Fear is an effective repressive. Fear of the damaging results of the work process itself: long hours, physical debility and depression. Fear of being dismissed by the boss as being useless, no good or a trouble maker.  Fear of having no work at all. Fear of the unknown power of the bourgeoisie and the discipline they have over us. They can pick us off one by one, group by group, as camp commanders in nazi concentration camps could pick off pick off and shoot at random unfortunate targets of their derision just for  sport and the fun of it. 

But together, as a class, with a deliberate consciousness of what we are and the power we have as workers over capitalism - for without our submissive cooperation it ceases to function at all - we can fight back and win. We must overcome our fear. 


Do I need to apologise for my post above? For isnt it just an example of what the ICC has called "simplistic optimism" or, even worse, what the ICC has referred to as "false optimism"? I hope it's the former not the latter.  

What is the ICC's position today?   Does it still think the working class, especially in the heart of Europe, remains undefeated though languishing in the quagmire of decomposition?  Does It still think that despite the vicious and now visible onset of environmental degradation and climate change courtesy of the bourgeoisie, that it still isn't too late and the planet could yet be saved following a proletarian revolution? Does it still think that the proletariat, atomised and currently bewildered by the continuing disarray and collapse into encroaching barbarism of the capitalist system, and trying to hang on as indoctrinated subservient petty bourgeois citizens, could still make a last and final effort for emancipation through class war?  Why do I hold on to the idea that what the ICC thinks still makes a difference? 

I am both excited and happy as well as sad and depressed all at the same time regarding this historical moment, when everything seems on the point of collapse,  so much so that I've got to shut up now and not go crazy!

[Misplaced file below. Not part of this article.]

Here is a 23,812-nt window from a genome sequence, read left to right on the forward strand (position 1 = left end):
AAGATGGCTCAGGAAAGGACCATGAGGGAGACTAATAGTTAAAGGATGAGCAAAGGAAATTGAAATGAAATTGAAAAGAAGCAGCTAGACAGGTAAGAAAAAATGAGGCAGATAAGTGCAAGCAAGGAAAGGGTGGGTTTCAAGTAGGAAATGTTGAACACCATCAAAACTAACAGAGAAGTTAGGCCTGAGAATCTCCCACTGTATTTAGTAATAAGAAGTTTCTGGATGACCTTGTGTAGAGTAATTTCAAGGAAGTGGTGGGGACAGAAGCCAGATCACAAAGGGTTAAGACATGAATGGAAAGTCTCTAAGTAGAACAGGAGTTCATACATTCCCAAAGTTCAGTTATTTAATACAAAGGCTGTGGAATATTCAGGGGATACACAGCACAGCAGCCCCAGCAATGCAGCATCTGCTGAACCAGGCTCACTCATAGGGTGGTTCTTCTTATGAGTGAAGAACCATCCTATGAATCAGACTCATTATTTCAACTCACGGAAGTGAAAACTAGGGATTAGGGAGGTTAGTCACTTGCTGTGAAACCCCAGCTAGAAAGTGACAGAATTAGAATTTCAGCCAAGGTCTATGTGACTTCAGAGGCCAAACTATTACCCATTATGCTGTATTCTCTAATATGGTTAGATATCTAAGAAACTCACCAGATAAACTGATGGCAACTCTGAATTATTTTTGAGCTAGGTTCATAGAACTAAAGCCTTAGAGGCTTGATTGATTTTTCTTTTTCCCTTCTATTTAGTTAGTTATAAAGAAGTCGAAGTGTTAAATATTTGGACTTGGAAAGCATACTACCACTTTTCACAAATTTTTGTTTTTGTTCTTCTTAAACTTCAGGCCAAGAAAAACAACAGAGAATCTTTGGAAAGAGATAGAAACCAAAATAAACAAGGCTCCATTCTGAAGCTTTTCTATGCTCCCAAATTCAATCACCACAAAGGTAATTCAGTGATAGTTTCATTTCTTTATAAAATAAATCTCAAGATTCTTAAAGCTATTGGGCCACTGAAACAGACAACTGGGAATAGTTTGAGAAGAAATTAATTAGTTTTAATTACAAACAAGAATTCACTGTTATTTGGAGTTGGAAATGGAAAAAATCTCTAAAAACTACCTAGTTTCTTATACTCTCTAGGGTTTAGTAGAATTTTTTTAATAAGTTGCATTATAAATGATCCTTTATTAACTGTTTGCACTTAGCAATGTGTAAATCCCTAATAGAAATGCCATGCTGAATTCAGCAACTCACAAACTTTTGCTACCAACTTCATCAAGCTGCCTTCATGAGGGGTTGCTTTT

But solidarity with struggling immigrants wherever they are and resisting the capitalist class. As workers, we are all  immigrants are we not, and have no country. Just a world to win! 

about so-called optimism

About optimism.  I don't think the working class suffers from optimism. Optimism is a bourgeois concept born out of their obsession with gambling, the markets, the stock exchanges etc. The bourgeois is optimistic about backing a winner which'll make his fortune. They believe and trust in luck and the throw of the dice. George Eliot the novelist was fully aware of this and opens her novel Daniel Deronda in a gambling casino. The whole book is about bourgeois folk taking a gamble and trying to make a quick buck. Some are lucky some are not. Nobody comes across as happy and contented.  

The working class isn't like this and doesn't have optimistic yearnings, nor serious trust in Lady Luck.  Workers aren't gamblers.  Instead  the working class has confidence and hope. Or not, as the case may be.  It relies solely on itself.  So, rather than optimism, be this weak, simplistic  strong or false, as it is for the bourgeois, the working class has its consciousness and marxist history to rely on and point the way.

 The Marxist world view does away with the need for both optimism and pessimism and brings forward instead the serious critical appraisal and judgement of bourgeois life, it's ups and downs, it's unpredictability, it's optimistic yearnings all out of control, and points us in the direction of a wholly rational society where optimism will be outmoded and unnecessary.